Will the diagnostic codes be included within the contracts between insurers and providers?
That is a matter between individual insurers and providers however the expectation is that this classification will determine the contracted service reference for Diagnostic tests going forward.
Are providers expected to replace their Chargemaster codes with these new proposed diagnostic codes?
No. While in a perfect world all parties will use a uniform and unambiguous set of codes for all business transactions we understand the practical realities are very different. As such we would expect to map provider’s Chargemaster codes to ‘new’ ISCs in the current practice.
Are insurers expected to replace their internal system codes with these new proposed diagnostic codes?
No. As above, insurers specify the grouping and hence output they wish to receive from Healthcode and that principle will be maintained. Naturally should an insurer wish to replace its existing codes it will be able to do so, but this is not a prerequisite for their deployment. Nor is this a requirement to provide validation or price screening at the granular level.
Do the diagnostic codes replace Healthcode Industry Standard codes?
No. The numbering and coding system presented within the schedules are not deployable in a systemised manner. Healthcode will therefore map the CCSD schedule codes to ISCs. This may require creation of new ISCs or renaming of existing ones and, where this is the case, Healthcode will create and amend within the ISC schedule.
Will existing Healthcode ISCs not in the CCSD schedule be retired?
Not necessarily. Where a CCSD code supersedes an existing ISC the ISC will most likely be retired. Where an ISC needs to exist beyond the insured world (i.e. the code may be required by hospitals for non-insured work) it will be retained. It is important not to confuse the existence of a code on the schedule with its acceptability on a PMI invoice.
When will the new diagnostic codes be introduced?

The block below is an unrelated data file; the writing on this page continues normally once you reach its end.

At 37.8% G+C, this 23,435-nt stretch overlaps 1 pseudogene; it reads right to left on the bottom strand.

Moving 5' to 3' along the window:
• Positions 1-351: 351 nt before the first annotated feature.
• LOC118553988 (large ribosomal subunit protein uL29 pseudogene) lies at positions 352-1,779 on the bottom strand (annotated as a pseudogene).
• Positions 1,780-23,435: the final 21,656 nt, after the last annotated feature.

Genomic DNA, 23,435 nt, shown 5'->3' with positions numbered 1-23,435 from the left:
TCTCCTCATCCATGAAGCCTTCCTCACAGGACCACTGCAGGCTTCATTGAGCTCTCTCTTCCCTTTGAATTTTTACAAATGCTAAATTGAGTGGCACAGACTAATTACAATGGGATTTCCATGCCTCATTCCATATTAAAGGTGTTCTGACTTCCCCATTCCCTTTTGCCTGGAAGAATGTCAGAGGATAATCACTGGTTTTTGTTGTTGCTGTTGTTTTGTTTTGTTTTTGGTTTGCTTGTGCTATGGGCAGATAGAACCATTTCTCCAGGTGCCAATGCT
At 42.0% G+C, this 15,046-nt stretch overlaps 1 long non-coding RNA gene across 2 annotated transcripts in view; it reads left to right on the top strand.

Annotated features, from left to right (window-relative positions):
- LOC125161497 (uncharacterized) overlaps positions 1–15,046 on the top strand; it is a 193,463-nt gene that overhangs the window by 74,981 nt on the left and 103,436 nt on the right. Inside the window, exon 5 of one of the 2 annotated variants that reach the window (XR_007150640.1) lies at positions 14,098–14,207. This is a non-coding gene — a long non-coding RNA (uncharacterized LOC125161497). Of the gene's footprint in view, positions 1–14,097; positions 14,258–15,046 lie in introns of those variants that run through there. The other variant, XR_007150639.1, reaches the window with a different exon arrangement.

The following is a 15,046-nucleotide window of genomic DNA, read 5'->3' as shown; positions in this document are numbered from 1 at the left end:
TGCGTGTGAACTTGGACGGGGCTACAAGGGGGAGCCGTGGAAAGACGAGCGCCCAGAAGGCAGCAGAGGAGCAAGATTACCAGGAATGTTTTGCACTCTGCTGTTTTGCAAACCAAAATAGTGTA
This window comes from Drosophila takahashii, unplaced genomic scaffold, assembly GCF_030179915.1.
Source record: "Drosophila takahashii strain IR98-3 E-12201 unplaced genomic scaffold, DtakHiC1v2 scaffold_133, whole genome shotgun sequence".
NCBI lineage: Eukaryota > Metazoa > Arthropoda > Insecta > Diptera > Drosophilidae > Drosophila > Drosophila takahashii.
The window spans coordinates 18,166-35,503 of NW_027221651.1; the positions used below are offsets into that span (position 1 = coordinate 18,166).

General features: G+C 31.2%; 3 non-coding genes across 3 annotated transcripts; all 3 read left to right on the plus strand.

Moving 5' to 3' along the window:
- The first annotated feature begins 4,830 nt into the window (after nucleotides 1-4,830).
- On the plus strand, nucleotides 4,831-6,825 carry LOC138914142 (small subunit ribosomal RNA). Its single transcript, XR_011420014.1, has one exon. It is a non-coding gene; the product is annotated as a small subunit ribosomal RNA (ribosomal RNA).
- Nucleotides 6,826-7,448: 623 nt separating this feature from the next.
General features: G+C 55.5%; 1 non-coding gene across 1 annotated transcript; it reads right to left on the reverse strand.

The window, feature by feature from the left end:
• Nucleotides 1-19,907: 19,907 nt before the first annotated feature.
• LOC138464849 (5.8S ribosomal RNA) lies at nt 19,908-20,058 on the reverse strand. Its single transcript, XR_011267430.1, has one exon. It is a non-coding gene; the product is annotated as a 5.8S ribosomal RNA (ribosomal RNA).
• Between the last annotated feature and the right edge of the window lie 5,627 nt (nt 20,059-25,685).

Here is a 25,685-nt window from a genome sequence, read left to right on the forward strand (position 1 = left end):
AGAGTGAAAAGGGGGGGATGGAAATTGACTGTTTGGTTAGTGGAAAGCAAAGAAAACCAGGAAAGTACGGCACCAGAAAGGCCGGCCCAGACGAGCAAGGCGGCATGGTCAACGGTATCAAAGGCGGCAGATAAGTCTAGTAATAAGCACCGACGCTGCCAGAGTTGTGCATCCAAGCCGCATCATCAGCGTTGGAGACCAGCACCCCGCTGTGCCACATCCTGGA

The codes are now effective immediately and any new code mappings undertaken by Healthcode will take them into account. Individual insurers and providers will introduce them to their own schedules but it is intended major insurers and providers will commence deployment this year (2013).
What do I need to do now?
Nothing regarding the deployment. Healthcode will work with CCSD member organisations initially to ensure their existing Industry Standard Code mappings and the relationships with the new ISC codes are understood and accepted and then agree with them how and when they should be introduced with providers.
Who will decide and drive the deployment schedule?
Individual insurers will engage Healthcode and individual providers to ensure the ‘end-to-end’ mapping from the provider’s Chargemaster to the code received by the Insurer is in line with each organisation’s expectations. As there is a single, common, Chargemaster mapping of codes between providers and Healthcode ISCs, the first insurer to be deployed for any given hospital provider will require a substantially larger effort than subsequent deployments.
Further questions on the ISC diagnostic tests not addressed above should be directed as follows:
Private Healthcare Market Investigation: Provisional Findings – The Competition Commission August 2013